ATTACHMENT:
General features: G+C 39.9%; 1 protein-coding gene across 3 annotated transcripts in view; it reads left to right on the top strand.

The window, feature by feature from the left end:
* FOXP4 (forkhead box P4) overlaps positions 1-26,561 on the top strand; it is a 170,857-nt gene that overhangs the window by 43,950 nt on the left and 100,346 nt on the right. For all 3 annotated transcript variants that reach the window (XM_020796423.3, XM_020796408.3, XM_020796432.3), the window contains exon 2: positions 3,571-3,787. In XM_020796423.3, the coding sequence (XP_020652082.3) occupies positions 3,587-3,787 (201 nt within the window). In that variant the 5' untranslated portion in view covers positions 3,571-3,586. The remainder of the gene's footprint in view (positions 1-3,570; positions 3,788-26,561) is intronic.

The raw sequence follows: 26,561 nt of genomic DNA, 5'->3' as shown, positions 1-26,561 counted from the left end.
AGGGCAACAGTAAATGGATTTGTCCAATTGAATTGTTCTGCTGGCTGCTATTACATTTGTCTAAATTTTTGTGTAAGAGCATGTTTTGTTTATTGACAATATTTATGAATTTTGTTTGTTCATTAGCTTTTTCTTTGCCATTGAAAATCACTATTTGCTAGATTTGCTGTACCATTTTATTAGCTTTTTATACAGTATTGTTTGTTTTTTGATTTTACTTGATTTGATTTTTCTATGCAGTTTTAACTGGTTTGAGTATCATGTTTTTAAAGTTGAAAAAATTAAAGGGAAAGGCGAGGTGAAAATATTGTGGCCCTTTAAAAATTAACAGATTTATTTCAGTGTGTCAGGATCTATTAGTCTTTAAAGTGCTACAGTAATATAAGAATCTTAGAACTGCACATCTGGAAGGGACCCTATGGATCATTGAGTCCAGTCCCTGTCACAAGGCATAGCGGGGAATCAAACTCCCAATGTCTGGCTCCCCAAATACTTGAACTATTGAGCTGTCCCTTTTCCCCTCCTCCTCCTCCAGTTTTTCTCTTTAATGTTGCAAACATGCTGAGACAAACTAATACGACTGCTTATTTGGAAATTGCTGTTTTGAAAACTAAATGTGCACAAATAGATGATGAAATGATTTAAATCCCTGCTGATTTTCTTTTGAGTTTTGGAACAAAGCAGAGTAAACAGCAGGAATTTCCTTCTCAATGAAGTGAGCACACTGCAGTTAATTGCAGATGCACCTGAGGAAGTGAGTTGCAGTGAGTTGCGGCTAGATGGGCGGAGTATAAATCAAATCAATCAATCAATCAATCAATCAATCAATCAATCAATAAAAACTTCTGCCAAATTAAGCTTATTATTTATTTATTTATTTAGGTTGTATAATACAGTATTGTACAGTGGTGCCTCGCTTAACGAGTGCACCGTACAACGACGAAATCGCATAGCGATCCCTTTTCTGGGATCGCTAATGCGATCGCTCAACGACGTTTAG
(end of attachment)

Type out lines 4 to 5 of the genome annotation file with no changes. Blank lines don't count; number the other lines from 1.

The raw sequence follows: 26,561 nt of genomic DNA, 5'->3' as shown, positions 1-26,561 counted from the left end.
AGGGCAACAGTAAATGGATTTGTCCAATTGAATTGTTCTGCTGGCTGCTATTACATTTGTCTAAATTTTTGTGTAAGAGCATGTTTTGTTTATTGACAATATTTATGAATTTTGTTTGTTCATTAGCTTTTTCTTTGCCATTGAAAATCACTATTTGCTAGATTTGCTGTACCATTTTATTAGCTTTTTATACAGTATTGTTTGTTTTTTGATTTTACTTGATTTGATTTTTCTATGCAGTTTTAACTGGTTTGAGTATCATGTTTTTAAAGTTGAAAAAATTAAAGGGAAAGGCGAGGTGAAAATATTGTGGCCCTTTAAAAATTAACAGATTTATTTCAGTGTGTCAGGATCTATTAGTCTTTAAAGTGCTACAGTAATATAAGAATCTTAGAACTGCACATCTGGAAGGGACCCTATGGATCATTGAGTCCAGTCCCTGTCACAAGGCATAGCGGGGAATCAAACTCCCAATGTCTGGCTCCCCAAATACTTGAACTATTGAGCTGTCCCTTTTCCCCTCCTCCTCCTCCAGTTTTTCTCTTTAATGTTGCAAACATGCTGAGACAAACTAATACGACTGCTTATTTGGAAATTGCTGTTTTGAAAACTAAATGTGCACAAATAGATGATGAAATGATTTAAATCCCTGCTGATTTTCTTTTGAGTTTTGGAACAAAGCAGAGTAAACAGCAGGAATTTCCTTCTCAATGAAGTGAGCACACTGCAGTTAATTGCAGATGCACCTGAGGAAGTGAGTTGCAGTGAGTTGCGGCTAGATGGGCGGAGTATAAATCAAATCAATCAATCAATCAATCAATCAATCAATCAATCAATAAAAACTTCTGCCAAATTAAGCTTATTATTTATTTATTTATTTAGGTTGTATAATACAGTATTGTACAGTGGTGCCTCGCTTAACGAGTGCACCGTACAACGACGAAATCGCATAGCGATCCCTTTTCTGGGATCGCTAATGCGATCGCTCAACGACGTTTAG